The Psalm of Redemption IX: Tefillah L’Moshe
“A righteous man will flourish like a date palm, like a cedar in the Lebanon he will grow tall.” (Verse 13) The Talmud (Ta’anit 25a-b) teaches: R. Hiyya b. Luliani expounded: What is the meaning of the verse, The righteous shall flourish like the palm tree; he shall glow like a cedar in Lebanon? If it is said, ‘Palm-tree’ why is also said ‘Cedar’? And if ‘Cedar’ why also ‘Palm-tree’? Had it been said, ‘Palm-tree’ and not ‘Cedar’ I might have argued that just in the same way as the stem of the Palm-tree does not renew itself so too the stem of the righteous, Heaven forfend, does not renew itself; therefore it is said ‘Cedar’. Had it been said, ‘Cedar’ and not ‘Palm-tree’, I might have argued that just in the same way as the Cedar does not yield fruit, so too the righteous do not yield fruit; therefore it is said, ‘Palm-tree’ and ‘Cedar’.
When the Talmud discusses how the righteous bear fruit, it parallels the Palm, which does not offer shade directly underneath, but only in the distance. So too, the Righteous often do not directly benefit from their own righteousness, but bring that benefit to others in the distance. Tefillah L’Moshe – Rabbi Moshe Teitelbaum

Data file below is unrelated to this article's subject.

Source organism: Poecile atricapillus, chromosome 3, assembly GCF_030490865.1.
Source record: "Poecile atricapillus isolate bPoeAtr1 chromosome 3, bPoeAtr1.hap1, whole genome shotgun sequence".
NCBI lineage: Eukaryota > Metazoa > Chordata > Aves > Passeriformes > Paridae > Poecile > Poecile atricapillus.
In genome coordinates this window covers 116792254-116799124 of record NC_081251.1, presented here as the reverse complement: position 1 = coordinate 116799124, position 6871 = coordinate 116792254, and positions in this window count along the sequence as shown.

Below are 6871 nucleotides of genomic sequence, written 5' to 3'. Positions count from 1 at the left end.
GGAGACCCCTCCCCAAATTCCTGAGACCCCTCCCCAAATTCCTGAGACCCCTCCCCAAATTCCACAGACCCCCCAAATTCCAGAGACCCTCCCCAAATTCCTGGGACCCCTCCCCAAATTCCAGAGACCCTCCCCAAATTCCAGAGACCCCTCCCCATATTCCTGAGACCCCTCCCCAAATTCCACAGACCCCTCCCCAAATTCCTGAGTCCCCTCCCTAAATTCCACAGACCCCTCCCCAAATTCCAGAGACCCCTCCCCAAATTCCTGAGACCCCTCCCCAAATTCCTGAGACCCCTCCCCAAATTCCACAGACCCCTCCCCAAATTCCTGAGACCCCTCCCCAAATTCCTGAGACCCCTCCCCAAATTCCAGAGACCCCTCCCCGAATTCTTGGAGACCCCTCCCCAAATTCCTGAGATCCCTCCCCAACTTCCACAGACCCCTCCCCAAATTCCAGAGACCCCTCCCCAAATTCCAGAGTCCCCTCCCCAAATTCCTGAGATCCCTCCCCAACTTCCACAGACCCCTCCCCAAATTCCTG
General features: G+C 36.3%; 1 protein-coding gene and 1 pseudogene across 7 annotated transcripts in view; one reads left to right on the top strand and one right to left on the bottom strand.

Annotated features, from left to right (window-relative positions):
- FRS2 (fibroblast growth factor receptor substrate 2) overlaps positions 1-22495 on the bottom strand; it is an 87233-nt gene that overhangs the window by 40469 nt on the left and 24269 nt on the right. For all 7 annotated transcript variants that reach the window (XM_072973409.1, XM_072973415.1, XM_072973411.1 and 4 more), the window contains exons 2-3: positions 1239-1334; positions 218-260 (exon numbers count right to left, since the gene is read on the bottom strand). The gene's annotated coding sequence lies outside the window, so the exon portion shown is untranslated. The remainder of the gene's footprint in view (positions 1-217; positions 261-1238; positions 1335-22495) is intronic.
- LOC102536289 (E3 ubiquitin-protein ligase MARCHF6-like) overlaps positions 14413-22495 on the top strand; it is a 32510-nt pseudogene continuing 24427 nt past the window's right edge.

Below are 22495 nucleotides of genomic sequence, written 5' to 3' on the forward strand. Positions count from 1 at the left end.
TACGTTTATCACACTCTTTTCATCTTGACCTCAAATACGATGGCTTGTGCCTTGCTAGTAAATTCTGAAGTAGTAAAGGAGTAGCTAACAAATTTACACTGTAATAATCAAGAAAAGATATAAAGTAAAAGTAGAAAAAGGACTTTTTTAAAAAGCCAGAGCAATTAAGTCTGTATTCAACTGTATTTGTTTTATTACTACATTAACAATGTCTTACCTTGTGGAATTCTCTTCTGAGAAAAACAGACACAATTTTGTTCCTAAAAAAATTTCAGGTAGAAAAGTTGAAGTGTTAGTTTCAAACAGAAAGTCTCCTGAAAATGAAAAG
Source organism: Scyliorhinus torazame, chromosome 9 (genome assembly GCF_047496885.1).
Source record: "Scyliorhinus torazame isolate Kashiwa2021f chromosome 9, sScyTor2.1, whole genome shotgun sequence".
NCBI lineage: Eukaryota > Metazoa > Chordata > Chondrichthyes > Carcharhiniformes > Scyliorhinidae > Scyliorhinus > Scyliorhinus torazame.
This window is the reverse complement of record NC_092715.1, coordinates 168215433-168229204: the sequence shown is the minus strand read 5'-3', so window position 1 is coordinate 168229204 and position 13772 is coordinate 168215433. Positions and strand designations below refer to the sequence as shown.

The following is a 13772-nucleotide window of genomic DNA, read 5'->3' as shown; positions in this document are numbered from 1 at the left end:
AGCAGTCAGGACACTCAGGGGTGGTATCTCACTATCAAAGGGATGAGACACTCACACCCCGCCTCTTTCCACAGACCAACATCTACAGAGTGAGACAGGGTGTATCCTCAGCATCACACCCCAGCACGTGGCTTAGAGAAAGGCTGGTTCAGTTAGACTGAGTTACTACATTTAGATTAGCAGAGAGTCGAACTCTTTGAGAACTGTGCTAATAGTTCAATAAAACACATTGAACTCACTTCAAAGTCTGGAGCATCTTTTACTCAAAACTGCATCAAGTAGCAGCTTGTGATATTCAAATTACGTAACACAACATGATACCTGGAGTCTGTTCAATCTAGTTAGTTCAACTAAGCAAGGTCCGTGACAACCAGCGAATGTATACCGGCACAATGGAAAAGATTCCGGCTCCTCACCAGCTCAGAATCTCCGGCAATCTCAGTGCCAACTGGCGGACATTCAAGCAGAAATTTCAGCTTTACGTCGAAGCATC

Machberes Avodas Hashem
Moshe and his predecessors had to speak to many of the slaves of a future redemption, or, in the words of the Tefillah L’Moshe, no direct benefit to them but to the generations in the distance.
It is important to note that simply having the slaves in Egypt think of future generations, Moshe was reminding them that there would be a future. That realization, especially when Pharaoh was drowning all the Jewish male babies, was an act of redemption.
We often feel like slaves to our jobs and responsibilities, but we can use Shabbat to focus on the future in this world and the next. Reminding us that there is a future is one of Shabbat’s gifts.